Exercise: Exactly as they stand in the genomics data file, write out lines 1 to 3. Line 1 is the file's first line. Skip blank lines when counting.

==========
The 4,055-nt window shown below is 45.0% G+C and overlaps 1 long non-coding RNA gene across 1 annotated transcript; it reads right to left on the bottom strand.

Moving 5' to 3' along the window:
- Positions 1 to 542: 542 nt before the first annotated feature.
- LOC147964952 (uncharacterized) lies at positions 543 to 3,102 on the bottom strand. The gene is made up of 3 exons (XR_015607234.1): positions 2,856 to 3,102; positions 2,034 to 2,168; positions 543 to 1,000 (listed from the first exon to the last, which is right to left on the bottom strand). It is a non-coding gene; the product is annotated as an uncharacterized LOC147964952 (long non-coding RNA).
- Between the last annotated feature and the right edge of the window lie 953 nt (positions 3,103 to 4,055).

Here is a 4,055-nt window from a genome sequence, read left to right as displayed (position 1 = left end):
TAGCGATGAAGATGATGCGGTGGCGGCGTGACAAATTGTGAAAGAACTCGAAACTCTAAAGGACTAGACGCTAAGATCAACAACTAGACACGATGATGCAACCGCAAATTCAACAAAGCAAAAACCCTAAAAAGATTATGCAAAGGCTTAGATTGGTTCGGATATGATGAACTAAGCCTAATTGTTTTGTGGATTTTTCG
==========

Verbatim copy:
The 4,055-nt window shown below is 45.0% G+C and overlaps 1 long non-coding RNA gene across 1 annotated transcript; it reads right to left on the bottom strand.

Moving 5' to 3' along the window:
- Positions 1 to 542: 542 nt before the first annotated feature.